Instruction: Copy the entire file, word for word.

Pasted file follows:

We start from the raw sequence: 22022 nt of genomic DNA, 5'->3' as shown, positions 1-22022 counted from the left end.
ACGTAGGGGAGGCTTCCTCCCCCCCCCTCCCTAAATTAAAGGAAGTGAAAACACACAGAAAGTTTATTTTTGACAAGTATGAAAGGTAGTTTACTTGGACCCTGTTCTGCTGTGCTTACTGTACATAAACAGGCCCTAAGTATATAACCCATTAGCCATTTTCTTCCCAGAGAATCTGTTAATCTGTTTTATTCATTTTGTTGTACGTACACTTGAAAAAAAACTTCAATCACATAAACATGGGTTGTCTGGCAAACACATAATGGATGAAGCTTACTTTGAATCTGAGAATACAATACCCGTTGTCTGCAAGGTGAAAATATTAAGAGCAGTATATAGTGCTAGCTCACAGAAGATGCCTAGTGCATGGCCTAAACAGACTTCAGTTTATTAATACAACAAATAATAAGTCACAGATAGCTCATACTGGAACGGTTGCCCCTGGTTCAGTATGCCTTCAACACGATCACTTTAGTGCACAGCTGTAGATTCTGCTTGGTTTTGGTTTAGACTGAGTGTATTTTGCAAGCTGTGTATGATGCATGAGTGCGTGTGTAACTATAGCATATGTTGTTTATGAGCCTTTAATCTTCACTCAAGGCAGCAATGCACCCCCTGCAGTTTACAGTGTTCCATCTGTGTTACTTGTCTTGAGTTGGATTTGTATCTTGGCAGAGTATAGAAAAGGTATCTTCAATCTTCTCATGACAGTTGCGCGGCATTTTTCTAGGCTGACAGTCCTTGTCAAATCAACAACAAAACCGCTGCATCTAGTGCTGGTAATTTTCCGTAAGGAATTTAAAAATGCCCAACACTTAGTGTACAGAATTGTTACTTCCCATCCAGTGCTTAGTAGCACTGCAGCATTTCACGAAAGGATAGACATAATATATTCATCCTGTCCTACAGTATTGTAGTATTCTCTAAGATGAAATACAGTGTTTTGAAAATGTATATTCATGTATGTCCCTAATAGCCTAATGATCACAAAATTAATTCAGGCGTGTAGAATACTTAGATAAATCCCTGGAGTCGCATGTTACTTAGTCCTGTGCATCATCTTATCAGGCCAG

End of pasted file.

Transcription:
We start from the raw sequence: 22022 nt of genomic DNA, 5'->3' as shown, positions 1-22022 counted from the left end.
ACGTAGGGGAGGCTTCCTCCCCCCCCCTCCCTAAATTAAAGGAAGTGAAAACACACAGAAAGTTTATTTTTGACAAGTATGAAAGGTAGTTTACTTGGACCCTGTTCTGCTGTGCTTACTGTACATAAACAGGCCCTAAGTATATAACCCATTAGCCATTTTCTTCCCAGAGAATCTGTTAATCTGTTTTATTCATTTTGTTGTACGTACACTTGAAAAAAAACTTCAATCACATAAACATGGGTTGTCTGGCAAACACATAATGGATGAAGCTTACTTTGAATCTGAGAATACAATACCCGTTGTCTGCAAGGTGAAAATATTAAGAGCAGTATATAGTGCTAGCTCACAGAAGATGCCTAGTGCATGGCCTAAACAGACTTCAGTTTATTAATACAACAAATAATAAGTCACAGATAGCTCATACTGGAACGGTTGCCCCTGGTTCAGTATGCCTTCAACACGATCACTTTAGTGCACAGCTGTAGATTCTGCTTGGTTTTGGTTTAGACTGAGTGTATTTTGCAAGCTGTGTATGATGCATGAGTGCGTGTGTAACTATAGCATATGTTGTTTATGAGCCTTTAATCTTCACTCAAGGCAGCAATGCACCCCCTGCAGTTTACAGTGTTCCATCTGTGTTACTTGTCTTGAGTTGGATTTGTATCTTGGCAGAGTATAGAAAAGGTATCTTCAATCTTCTCATGACAGTTGCGCGGCATTTTTCTAGGCTGACAGTCCTTGTCAAATCAACAACAAAACCGCTGCATCTAGTGCTGGTAATTTTCCGTAAGGAATTTAAAAATGCCCAACACTTAGTGTACAGAATTGTTACTTCCCATCCAGTGCTTAGTAGCACTGCAGCATTTCACGAAAGGATAGACATAATATATTCATCCTGTCCTACAGTATTGTAGTATTCTCTAAGATGAAATACAGTGTTTTGAAAATGTATATTCATGTATGTCCCTAATAGCCTAATGATCACAAAATTAATTCAGGCGTGTAGAATACTTAGATAAATCCCTGGAGTCGCATGTTACTTAGTCCTGTGCATCATCTTATCAGGCCAG